The Difference between Silence and Lies

by rsbakker

So Lisa Bortolotti has been posting on Brains on the issue of delusion, self-deception, and confabulation for the past couple weeks, and this has got me thinking about some old TPB themes in light of some of my more recent mechanistic speculations vis a vis BBT. What follows is just a thumbnail sketch of how I see the issue that Bortolotti is presently researching: the question of whether confabulation can actually occasion epistemic benefits. She cites the famous Nisbett and Wilson experiment where individuals were first asked to assess the quality of ‘different’ pairs of socks and then to explain their evaluations, which they did, even though the socks were in fact identical. To date, a veritable mountain of evidence supports the claim that our cognitive processes cannot be consciously cognized, that our brains are blind to themselves at least in this one important respect.

So what do I think is going on? Human reproductive success turns on status. Our status substantially turns on our reliability, which in turn frees up cognitive resources. It’s no accident that trust and taking-for-granted are so closely linked: a crucial part of trusting someone is never having to burn calories thinking about them.

This suggests substantial evolutionary pressure for tools dedicated to assessing other-reliability and promoting self-reliability. Why are we so prone to rationalize? To impress other brains with our reliability, and so cue them to the pursue other problems–to trust.

I find this interesting because it provides a roughly mechanistic way to characterize ‘reasons’ as ‘reliability indicators,’ as a means to redirect the computational resources of other brains away from the problem of what is the case (when it comes to shared environments) as well as away from the problem of our brain, the potential threat that our own brain poses to the reproductive success of other brains. Our gift for confabulatory rationalization is the result of evolutionary dividends accruing to those brains that could spare other brains the trouble of assessing our reliability. But why is it confabulatory? In other words, if we’re prone to lie all the goddamn time to better profit from our ingroup compatriots, why should we be clueless about it? Robert Trivers has recently proposed a ‘cognitive load thesis’: we evolved confabulation because it’s less work, and less work makes for better deception. “We hide reality from our conscious minds,” he writes, “the better to hide it from onlookers” (The Folly of Fools, 9). But this presumes that the ‘reality’ was ever available–or ‘unhidden’–in the first place, when this is almost certainly not the case. Why evolve the computationally exhorbitant capacity to track ‘motives’ in our brain when simply making up even better motives is so much easier?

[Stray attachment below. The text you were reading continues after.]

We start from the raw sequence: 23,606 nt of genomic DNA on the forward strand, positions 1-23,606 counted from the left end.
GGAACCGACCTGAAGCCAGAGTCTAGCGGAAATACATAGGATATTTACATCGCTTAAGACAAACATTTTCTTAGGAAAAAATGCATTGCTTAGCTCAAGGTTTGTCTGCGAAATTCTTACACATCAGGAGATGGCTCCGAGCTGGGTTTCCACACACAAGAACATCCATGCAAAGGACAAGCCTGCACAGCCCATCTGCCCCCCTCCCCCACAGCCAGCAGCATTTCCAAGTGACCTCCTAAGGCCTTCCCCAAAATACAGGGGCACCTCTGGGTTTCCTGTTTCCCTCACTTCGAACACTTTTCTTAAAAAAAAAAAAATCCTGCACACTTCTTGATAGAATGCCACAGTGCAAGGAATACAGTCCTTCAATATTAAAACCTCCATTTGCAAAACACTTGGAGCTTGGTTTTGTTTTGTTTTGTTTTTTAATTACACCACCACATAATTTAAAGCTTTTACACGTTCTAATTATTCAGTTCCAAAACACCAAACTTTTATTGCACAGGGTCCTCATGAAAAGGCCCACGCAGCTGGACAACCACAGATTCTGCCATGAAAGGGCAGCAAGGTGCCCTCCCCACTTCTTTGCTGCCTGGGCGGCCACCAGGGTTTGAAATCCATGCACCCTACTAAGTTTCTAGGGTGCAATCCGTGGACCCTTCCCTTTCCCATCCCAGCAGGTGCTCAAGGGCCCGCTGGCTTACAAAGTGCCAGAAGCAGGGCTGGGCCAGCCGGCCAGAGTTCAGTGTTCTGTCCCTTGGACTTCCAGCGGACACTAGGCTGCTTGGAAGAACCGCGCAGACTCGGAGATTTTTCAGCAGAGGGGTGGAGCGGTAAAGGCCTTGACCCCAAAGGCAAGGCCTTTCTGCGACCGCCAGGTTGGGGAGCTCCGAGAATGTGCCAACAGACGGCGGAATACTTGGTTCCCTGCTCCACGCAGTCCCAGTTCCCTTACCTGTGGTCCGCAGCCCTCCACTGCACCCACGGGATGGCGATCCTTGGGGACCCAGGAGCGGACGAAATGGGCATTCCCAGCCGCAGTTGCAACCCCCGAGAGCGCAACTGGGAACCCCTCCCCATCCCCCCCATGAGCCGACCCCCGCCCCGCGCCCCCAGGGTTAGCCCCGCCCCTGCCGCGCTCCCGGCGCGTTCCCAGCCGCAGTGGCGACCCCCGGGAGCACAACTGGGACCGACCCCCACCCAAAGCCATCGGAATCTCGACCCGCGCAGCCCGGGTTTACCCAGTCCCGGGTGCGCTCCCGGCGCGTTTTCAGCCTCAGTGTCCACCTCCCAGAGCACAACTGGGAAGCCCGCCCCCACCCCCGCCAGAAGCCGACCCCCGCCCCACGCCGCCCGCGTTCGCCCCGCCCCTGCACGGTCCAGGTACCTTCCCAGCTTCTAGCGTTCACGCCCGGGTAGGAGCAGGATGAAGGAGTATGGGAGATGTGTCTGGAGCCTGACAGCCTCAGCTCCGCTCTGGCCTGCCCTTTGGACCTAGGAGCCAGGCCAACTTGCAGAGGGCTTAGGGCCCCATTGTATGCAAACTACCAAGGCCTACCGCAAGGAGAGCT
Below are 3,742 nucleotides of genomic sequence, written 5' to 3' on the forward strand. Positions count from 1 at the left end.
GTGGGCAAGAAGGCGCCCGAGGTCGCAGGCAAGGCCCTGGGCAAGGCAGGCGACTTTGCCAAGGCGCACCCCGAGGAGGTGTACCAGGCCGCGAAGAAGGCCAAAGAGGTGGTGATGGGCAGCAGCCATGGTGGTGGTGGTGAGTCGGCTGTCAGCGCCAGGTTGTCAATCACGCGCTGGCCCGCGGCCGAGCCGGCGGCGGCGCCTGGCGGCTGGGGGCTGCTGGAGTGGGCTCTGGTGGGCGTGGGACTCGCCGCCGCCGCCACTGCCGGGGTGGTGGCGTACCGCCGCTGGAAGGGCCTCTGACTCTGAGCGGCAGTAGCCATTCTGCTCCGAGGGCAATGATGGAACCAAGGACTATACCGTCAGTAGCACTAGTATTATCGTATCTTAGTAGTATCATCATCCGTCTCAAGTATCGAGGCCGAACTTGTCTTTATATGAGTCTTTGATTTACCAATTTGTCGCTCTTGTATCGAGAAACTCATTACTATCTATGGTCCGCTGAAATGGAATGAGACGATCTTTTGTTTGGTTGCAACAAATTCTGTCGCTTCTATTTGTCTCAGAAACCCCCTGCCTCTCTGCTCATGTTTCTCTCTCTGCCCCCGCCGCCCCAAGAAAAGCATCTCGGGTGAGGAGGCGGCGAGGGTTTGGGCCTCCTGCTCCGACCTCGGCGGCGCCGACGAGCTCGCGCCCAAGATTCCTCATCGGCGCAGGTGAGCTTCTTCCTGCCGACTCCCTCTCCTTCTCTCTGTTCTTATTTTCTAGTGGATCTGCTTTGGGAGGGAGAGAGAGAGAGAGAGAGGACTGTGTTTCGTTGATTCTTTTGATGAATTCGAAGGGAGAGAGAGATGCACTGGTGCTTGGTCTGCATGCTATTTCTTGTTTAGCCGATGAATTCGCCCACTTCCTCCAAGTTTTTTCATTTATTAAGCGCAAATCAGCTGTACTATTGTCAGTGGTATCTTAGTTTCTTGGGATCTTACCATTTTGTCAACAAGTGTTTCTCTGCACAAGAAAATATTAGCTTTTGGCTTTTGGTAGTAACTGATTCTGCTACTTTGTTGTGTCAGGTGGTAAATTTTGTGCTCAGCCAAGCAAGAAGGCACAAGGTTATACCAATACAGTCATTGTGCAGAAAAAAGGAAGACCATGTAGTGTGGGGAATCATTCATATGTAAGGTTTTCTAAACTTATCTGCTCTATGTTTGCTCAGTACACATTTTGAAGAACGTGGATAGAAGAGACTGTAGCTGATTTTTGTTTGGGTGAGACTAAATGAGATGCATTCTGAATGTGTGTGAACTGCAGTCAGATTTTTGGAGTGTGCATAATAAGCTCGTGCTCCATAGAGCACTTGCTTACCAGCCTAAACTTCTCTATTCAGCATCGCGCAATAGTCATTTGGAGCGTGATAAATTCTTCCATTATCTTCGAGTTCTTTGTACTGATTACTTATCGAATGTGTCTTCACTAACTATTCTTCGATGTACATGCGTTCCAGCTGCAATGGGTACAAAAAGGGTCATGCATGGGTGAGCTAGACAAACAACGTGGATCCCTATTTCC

So the provision of reliability indicators (reasons) provides the informatic basis for managing the reliability estimates made by others. The brain is ‘black-boxed,’ introducing what might be called ‘dark reliability,’ a suite of dispositional tendencies whose reliability can only be assessed post-behaviourally. The provision of ad hoc reliability indicators (confabulated reasons) provides accessible post-behavioural information that the brain’s supervisory systems can then use to better manage the assessments of others. So cowards will brag about courage, increasing the overall tendency to do courageous things, given the influence of supervisory systems devoted to maximizing status. Thus one can talk about the role confabulation plays in ‘reliability bootstrapping.’ Some information, whether accurate or not, is more valuable than no information because no information has no mechanical impact whatsoever, and so is useless for reliability bootstrapping. The primary ‘epistemic’ role of confabulation, on an account like this, simply would be to give metacognition something to be accurate ‘about.’

You might expect a correlation between unreliability and the tendency to provide reliability indicators. The more unreliable an individual is, the more prone they will be to rationalize. It certainly seems that we’re inclined to paper over breaches of dark reliability with excessive verbiage: Shakespeare’s Falstaff is a type for good reason. Is there any empirical evidence of this?